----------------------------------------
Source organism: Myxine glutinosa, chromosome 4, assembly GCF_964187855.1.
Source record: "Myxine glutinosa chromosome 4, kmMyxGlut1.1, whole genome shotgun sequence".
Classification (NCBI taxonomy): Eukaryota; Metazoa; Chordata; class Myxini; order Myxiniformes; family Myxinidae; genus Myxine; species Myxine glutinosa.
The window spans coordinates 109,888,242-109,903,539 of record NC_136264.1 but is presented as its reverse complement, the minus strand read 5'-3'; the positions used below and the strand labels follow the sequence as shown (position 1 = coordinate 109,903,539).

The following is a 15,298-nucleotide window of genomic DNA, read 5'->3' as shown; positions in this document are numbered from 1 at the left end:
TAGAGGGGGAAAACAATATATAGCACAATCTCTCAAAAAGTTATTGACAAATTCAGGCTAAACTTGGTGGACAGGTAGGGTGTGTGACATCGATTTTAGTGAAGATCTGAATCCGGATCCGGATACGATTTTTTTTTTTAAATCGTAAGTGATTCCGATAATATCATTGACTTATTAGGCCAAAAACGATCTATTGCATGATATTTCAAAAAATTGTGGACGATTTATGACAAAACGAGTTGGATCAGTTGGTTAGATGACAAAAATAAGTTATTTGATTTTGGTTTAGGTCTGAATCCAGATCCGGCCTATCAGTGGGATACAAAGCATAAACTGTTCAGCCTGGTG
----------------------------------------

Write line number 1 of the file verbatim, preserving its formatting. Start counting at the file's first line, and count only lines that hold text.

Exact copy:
Source organism: Myxine glutinosa, chromosome 4, assembly GCF_964187855.1.